Intel introduces Arc Pro GPUs for workstations


It launched two desktop and one laptop GPU under its Arc branding’s pro lineup.

When Intel introduced the Arc branding last year for its high-performance consumer graphics products, it demonstrated what the line’s GPUs can do using video games. The company’s latest Arc GPUs, however, aren’t for gaming at all: They were designed for desktop and mobile workstations running apps like Adobe Premiere Pro, Handbrake and DaVinci Resolve Studio. Intel has launched its Arc Pro lineup with three models, starting with the Arc Pro A40 that has a “tiny, single-slot form factor.” The Arc Pro A50 is a step up and has a larger dual-slot form, while the A30M was made specifically for laptops.

All three models offer built-in ray tracing and machine learning capabilities, but their key specs differ a bit from each other. The A40 and the A30M, for instance, have 3.50 teraflops of graphical power, while the A50 has 4.80 teraflops. Both desktop models come with 6GB of memory, wheres the one for laptops comes with 4GB. Plus, all models support AV1 hardware encoding acceleration in what Intel says is an industry first. The new GPUs also have four mini-display ports for multiple screen setups and can support two 8K displays with a refresh rate of 60Hz, one 5K 240Hz display, two 5K 120 Hz displays or four 60 Hz 4K displays.

Intel has yet to reveal how much these new discrete GPUs for workstations will cost, but it said they will be available starting later this year “from leading mobile and desktop ecosystem partners.”

Intel price hikes could make PCs more expensive

Intel has told customers that it will raises prices on most of its processors and other chips by up to 10-20 percent later this year, Nikkei has reported. That could mean price increases on computers products ranging from laptops to servers, at the same time that demand is weakening and sales are dropping.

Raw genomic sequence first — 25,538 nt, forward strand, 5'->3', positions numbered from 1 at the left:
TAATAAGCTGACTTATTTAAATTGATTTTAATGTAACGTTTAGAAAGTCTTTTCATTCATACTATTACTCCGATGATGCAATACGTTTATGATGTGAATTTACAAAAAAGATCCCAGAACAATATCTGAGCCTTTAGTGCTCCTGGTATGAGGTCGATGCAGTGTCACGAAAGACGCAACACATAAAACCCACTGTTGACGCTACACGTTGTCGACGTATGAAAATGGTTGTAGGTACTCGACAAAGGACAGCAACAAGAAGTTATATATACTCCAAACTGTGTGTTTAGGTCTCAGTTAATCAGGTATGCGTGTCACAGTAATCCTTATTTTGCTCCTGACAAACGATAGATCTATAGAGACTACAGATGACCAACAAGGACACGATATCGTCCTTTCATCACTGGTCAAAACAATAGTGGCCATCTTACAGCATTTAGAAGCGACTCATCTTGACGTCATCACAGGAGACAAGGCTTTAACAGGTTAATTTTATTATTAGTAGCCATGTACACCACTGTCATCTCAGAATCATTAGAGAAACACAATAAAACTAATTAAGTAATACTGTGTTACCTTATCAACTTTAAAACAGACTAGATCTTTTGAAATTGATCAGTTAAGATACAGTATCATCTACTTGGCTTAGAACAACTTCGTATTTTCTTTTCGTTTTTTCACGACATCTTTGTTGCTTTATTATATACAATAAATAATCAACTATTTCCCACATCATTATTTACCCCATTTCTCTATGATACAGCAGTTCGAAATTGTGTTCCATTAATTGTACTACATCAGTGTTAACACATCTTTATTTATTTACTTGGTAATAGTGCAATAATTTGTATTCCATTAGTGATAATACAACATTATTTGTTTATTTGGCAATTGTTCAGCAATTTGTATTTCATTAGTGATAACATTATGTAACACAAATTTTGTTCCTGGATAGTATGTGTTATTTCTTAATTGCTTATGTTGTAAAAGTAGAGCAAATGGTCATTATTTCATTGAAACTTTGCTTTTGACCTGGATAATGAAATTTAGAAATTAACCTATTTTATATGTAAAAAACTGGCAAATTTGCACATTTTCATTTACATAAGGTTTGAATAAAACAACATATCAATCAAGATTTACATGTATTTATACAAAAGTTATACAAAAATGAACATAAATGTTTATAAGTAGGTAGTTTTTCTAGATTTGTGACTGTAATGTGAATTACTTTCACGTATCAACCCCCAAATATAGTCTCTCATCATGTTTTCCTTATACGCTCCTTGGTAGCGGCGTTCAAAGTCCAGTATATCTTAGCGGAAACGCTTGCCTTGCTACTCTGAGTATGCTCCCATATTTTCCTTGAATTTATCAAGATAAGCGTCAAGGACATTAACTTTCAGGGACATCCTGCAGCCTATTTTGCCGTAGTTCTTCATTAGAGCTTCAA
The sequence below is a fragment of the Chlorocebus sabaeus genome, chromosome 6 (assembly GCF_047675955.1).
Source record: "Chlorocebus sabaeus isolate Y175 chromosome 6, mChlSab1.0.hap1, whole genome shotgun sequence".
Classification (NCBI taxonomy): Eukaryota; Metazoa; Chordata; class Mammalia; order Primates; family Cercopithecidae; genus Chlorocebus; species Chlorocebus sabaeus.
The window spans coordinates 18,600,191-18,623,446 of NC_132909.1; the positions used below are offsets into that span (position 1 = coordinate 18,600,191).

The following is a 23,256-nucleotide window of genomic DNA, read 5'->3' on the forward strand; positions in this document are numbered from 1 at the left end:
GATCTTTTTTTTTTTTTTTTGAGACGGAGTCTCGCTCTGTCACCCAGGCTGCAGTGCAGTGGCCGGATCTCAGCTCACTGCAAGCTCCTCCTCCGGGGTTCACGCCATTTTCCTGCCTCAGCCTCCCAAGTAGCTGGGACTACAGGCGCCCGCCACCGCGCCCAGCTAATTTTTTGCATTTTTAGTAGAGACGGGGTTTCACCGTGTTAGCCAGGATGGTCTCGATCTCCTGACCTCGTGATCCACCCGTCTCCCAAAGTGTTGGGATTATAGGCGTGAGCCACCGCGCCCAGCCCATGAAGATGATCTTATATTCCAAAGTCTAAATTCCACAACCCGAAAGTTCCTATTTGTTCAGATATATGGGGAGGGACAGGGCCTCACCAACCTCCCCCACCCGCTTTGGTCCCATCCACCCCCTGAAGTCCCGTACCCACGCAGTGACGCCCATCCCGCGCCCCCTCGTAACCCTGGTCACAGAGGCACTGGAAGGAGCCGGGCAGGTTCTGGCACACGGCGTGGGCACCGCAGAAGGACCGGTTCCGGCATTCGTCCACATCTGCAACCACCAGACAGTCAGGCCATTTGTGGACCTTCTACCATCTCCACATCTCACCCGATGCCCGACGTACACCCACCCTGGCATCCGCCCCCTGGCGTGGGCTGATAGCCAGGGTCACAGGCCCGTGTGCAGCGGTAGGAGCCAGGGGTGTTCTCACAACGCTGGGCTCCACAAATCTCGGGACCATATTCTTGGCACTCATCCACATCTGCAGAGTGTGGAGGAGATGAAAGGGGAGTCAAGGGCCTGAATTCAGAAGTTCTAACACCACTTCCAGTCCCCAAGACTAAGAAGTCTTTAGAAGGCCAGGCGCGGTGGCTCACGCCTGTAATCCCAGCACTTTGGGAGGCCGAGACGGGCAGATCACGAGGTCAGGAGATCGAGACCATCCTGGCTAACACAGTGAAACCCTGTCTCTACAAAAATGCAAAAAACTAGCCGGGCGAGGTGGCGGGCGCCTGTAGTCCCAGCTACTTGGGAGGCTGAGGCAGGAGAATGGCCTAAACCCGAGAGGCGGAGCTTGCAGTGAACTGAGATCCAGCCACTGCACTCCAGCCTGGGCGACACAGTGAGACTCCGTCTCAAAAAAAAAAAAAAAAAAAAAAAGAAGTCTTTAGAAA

Intel effectively confirmed the news, referring back to its Q1 earnings call. “Intel indicated it would increase pricing in certain segments of its business due to inflationary pressures. The company has begun to inform customers of these changes,” it told Nikkei.

With the COVID-19 keeping folks working at home, PC sales increased dramatically in 2020-21. That bubble has since burst, however, and key Intel buyers like Acer, ASUS and others have warned of slowing sales ahead. Acer Chairman Jason Chen even noted that his company is no longer seeing a shortage of chips. “Some of the chip suppliers’ CEOs even called me recently to buy more chips from them. The situation has changed,” he told reporters on Wednesday.

Rival chipmaker TSMC previously said that it would race prices by a “single-digit” percentage starting next year. Since that company manufactures AMD’s chips, consumers aren’t likely to find as much price relief by switching brands, either. 

Some device makers are starting to build up inventories, which could mean deals in the short term. However, the outlook longer term is less clear. Samsung, for one, reportedly told suppliers to stop shipping parts used to manufacture its PCs, TVs and other devices. 

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